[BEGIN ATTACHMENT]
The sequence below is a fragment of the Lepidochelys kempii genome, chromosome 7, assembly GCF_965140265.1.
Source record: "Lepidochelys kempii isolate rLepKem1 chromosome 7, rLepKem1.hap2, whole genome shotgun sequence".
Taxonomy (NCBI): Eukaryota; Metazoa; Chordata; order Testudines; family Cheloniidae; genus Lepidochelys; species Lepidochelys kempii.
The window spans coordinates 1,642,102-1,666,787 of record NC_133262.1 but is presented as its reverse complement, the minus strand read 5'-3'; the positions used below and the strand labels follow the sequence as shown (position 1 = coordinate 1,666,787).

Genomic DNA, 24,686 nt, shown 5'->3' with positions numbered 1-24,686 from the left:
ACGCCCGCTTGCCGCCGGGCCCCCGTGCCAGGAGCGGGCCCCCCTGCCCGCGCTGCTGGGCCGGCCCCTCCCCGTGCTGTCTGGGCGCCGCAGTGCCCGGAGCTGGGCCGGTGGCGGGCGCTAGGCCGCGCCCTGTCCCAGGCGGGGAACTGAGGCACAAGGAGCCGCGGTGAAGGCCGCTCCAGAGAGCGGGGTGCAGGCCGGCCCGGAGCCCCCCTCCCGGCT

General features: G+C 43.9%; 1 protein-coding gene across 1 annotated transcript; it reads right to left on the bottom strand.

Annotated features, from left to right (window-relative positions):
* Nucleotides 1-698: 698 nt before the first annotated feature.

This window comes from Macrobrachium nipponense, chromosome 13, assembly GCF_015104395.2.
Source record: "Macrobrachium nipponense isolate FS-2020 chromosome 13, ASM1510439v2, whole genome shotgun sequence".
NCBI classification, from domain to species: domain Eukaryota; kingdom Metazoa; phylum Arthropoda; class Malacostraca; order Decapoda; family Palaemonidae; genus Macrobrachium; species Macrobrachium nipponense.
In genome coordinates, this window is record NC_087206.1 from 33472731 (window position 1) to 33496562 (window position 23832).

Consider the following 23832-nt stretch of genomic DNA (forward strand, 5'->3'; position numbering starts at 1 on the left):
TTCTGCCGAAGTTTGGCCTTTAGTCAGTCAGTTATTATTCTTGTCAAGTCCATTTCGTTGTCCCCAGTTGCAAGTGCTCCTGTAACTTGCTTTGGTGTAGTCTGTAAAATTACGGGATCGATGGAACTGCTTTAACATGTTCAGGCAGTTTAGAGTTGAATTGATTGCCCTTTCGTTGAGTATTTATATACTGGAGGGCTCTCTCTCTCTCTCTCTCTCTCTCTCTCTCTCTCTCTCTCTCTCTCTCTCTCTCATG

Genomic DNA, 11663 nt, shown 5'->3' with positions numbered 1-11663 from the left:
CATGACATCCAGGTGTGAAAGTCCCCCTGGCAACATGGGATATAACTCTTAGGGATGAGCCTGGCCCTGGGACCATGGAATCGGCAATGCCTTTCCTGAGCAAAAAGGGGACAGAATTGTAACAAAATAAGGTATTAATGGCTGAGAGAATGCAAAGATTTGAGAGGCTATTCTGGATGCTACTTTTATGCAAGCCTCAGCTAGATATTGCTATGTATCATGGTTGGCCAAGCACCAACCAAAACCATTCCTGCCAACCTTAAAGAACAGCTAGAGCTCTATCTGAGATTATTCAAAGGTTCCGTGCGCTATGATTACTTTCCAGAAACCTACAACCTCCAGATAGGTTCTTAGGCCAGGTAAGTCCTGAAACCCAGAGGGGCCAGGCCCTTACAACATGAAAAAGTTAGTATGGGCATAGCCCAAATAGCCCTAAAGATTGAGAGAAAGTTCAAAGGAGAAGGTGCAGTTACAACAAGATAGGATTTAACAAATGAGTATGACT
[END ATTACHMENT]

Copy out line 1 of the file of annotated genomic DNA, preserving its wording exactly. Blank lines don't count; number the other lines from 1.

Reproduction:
The sequence below is a fragment of the Lepidochelys kempii genome, chromosome 7, assembly GCF_965140265.1.